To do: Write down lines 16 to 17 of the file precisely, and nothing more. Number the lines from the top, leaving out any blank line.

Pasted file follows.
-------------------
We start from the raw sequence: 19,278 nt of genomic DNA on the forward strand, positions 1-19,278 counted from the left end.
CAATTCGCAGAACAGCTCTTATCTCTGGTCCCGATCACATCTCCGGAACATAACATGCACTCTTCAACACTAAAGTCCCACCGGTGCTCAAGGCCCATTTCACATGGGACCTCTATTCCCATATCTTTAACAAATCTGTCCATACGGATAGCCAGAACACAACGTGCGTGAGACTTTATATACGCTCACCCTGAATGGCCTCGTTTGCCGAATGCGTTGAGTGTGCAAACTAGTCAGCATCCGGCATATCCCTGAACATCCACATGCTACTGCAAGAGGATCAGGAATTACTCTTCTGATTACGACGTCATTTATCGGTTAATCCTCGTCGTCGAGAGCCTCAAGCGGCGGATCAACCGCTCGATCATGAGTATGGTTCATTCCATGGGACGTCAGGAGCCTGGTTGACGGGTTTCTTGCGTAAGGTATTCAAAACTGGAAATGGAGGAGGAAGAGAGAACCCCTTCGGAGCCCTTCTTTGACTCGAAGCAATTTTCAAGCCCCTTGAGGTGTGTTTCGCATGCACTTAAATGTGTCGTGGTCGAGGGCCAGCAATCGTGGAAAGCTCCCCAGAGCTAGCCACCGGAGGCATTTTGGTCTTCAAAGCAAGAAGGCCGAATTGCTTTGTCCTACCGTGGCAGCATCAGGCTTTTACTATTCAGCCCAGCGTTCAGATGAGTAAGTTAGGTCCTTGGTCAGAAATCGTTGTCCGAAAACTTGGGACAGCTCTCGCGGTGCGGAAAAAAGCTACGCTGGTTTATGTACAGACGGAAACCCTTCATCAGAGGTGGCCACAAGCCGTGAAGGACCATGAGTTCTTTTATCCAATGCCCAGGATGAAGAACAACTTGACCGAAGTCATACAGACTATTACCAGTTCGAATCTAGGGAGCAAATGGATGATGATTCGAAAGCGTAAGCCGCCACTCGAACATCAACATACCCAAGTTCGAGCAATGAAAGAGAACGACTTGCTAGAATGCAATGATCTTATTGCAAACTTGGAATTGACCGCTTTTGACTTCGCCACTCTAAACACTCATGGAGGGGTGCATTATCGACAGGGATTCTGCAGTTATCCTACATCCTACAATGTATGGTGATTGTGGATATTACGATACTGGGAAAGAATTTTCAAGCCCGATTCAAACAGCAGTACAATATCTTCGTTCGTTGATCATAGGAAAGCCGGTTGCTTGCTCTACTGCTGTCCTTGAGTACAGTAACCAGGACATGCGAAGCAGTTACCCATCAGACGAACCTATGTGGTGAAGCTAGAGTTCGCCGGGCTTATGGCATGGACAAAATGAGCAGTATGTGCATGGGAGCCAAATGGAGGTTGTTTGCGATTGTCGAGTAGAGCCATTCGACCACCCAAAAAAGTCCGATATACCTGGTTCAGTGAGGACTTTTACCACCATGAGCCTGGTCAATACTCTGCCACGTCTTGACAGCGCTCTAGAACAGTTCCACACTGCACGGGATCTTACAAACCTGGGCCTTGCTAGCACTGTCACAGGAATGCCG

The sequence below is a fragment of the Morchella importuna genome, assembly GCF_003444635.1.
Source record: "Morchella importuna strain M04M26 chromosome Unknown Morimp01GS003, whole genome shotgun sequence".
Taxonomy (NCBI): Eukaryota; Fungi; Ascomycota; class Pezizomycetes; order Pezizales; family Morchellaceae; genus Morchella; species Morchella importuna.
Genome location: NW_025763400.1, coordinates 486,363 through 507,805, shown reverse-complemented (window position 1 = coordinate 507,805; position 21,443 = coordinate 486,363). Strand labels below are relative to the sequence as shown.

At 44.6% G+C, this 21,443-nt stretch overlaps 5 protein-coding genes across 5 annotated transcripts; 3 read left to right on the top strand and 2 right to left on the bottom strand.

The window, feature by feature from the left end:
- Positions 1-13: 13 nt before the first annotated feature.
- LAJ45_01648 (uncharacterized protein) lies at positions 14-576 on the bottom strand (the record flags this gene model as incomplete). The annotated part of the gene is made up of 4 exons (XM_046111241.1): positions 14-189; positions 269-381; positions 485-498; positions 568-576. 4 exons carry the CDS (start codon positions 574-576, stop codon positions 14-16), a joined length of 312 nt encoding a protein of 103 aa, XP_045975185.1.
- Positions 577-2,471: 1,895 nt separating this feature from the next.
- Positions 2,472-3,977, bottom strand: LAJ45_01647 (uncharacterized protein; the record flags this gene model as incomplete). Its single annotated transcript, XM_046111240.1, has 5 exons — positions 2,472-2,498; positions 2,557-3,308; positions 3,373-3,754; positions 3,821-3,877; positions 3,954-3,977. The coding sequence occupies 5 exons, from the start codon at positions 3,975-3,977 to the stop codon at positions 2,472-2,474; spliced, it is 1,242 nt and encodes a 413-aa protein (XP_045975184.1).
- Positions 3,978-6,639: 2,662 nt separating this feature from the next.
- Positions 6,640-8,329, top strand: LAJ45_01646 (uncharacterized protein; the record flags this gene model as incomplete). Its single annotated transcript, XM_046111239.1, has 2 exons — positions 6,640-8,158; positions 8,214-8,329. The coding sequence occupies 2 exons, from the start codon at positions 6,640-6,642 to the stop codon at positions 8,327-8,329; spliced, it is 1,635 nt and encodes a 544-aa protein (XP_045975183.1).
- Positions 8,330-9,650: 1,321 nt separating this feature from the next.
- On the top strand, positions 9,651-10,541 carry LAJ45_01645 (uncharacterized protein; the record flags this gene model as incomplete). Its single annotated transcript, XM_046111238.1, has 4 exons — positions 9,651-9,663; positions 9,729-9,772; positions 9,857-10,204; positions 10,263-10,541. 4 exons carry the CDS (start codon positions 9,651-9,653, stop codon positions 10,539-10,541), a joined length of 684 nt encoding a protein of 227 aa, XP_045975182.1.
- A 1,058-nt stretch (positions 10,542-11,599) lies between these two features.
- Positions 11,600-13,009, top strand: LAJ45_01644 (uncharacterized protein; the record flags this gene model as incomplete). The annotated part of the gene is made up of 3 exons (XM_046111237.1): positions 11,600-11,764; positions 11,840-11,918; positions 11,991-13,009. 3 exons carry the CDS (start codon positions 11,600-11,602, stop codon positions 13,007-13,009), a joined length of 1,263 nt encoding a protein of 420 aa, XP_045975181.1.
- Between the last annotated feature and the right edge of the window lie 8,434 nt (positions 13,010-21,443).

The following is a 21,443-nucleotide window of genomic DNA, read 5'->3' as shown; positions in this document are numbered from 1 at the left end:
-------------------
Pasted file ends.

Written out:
- On the top strand, positions 9,651-10,541 carry LAJ45_01645 (uncharacterized protein; the record flags this gene model as incomplete). Its single annotated transcript, XM_046111238.1, has 4 exons — positions 9,651-9,663; positions 9,729-9,772; positions 9,857-10,204; positions 10,263-10,541. 4 exons carry the CDS (start codon positions 9,651-9,653, stop codon positions 10,539-10,541), a joined length of 684 nt encoding a protein of 227 aa, XP_045975182.1.
- A 1,058-nt stretch (positions 10,542-11,599) lies between these two features.